Why were so many of the original neocons Jewish? There are, according to Glazer, a professor of sociology at Harvard University, two plausible explanations. First, he says, "Jews are disproportionately represented among the intellectual elites where these ideas developed." The second, more specific, argument has to do with the domestic agenda of the original neocons. A key cause, says Glazer, was opposition to affirmative action. "That involved an issue of Jewish interest, because if you think of the beginnings of affirmative action, the early 70s, to emphasize minority appointments in colleges meant that the opportunities for Jewish academics would be reduced."

It is not a criticism to say that the neoconservatives were/are social liberals who were at odds with the Democratic party over discrete issues that particiularly impacted fellow Jews: the treatment of Jews in the USSR; the existential threat to Israel; and affirmative action. On these three specific matters they found that their allies were almost all Republicans--with Scoop Jackson, and occasionally, at least rhetorically, Daniel Patrick Moynihan, being the most notable exceptions.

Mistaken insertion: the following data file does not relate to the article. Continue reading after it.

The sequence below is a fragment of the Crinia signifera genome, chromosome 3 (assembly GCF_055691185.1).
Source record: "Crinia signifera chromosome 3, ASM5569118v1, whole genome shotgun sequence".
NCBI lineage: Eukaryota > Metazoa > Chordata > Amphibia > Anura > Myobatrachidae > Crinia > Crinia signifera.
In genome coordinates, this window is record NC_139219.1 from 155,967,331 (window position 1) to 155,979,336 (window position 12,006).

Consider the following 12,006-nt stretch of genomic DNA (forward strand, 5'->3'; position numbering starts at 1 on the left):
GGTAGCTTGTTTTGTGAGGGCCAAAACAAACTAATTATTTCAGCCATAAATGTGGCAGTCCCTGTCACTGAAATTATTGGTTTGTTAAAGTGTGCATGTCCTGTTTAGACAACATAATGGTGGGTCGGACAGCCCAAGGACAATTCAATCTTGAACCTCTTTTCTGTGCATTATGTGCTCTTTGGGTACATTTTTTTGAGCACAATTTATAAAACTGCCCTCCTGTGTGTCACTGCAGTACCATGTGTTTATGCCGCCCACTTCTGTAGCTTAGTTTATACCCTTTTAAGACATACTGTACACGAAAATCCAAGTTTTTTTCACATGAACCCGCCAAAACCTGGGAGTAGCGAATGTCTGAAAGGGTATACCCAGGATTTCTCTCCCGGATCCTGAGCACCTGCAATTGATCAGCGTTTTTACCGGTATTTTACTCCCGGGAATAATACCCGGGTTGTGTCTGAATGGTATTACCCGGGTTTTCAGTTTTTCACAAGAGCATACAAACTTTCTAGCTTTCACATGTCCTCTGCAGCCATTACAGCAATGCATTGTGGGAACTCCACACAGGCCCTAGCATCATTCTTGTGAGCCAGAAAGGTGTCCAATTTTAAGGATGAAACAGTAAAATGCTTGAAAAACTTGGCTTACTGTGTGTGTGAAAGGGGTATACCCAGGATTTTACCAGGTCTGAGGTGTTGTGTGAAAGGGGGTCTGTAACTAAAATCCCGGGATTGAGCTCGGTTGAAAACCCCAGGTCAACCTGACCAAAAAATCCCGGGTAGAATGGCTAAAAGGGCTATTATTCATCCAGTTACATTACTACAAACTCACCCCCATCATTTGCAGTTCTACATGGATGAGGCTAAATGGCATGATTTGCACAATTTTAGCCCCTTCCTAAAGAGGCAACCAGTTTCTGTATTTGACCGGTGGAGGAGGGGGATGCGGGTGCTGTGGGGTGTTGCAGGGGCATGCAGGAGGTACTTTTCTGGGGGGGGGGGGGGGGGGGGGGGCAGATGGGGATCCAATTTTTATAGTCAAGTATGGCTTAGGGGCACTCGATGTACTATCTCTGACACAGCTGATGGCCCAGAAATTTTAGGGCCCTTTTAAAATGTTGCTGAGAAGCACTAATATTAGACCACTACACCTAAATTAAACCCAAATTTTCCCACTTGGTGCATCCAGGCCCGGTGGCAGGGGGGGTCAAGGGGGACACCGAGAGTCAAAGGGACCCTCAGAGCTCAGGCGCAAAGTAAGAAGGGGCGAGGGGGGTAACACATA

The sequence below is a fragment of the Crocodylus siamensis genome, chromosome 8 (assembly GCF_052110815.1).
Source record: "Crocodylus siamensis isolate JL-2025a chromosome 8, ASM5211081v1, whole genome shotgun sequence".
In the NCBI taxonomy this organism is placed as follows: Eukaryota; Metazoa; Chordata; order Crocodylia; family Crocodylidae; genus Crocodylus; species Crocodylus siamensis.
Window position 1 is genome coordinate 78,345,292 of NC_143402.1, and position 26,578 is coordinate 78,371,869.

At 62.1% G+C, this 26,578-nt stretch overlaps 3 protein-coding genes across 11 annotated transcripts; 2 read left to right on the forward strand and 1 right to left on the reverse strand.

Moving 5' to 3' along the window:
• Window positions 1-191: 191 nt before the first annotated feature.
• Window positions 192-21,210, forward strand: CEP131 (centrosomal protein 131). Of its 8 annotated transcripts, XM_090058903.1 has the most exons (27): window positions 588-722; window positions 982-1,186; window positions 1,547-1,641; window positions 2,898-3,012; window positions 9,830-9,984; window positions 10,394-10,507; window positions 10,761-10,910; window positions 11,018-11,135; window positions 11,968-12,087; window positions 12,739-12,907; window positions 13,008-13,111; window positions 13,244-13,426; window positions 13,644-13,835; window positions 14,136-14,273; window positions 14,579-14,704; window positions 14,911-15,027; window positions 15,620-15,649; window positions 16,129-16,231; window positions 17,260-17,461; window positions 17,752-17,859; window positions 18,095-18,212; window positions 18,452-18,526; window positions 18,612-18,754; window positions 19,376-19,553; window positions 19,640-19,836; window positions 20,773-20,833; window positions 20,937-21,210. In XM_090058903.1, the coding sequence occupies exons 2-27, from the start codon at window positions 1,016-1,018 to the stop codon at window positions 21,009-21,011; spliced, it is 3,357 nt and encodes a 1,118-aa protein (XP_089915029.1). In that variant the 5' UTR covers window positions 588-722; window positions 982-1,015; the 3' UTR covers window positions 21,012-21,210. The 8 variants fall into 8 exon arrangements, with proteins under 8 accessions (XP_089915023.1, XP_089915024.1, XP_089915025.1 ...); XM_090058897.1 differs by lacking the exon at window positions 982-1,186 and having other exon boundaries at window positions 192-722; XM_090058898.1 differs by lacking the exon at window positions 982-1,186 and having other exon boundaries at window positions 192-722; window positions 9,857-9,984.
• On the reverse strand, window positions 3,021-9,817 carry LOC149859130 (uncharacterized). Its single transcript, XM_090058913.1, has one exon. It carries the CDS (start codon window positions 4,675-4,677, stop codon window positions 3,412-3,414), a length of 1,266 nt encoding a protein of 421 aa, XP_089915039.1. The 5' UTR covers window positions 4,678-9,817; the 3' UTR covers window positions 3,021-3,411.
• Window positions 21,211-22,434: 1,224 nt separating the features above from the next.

Events are in the Saddle and They Ride the Neocons (BrothersJudd, 2002)

Posted by Orrin Judd at June 10, 2007 8:01 AM

They work for us. We bought them with our early recognition and continuing support of Israel.

Posted by: Lou Gots at June 10, 2007 12:57 PM

Except at least some of them aren't social liberals. The Weekly Standard has led the way on issues such as Terri Schiavo and stem-cell research.

Posted by: Matt Murphy at June 11, 2007 1:09 AM

After their chosen candidate got waxed in the '00 primaries and they recognized that theey had no connection to the Evangelical core of the Party a couple of guys like Kristol and Krauthammer tried building bridges on discrete issues like cloning. Krauthammer, of course, has an obvious personal interest in opposing "mercy killing". They remain fundamentally liberal on moral/social issues -- Darwinism, abortion, homosexuality, etc. -- because generally not religious. It's why David Brooks is acceptable to the Times.

Posted by: oj at June 11, 2007 6:29 AM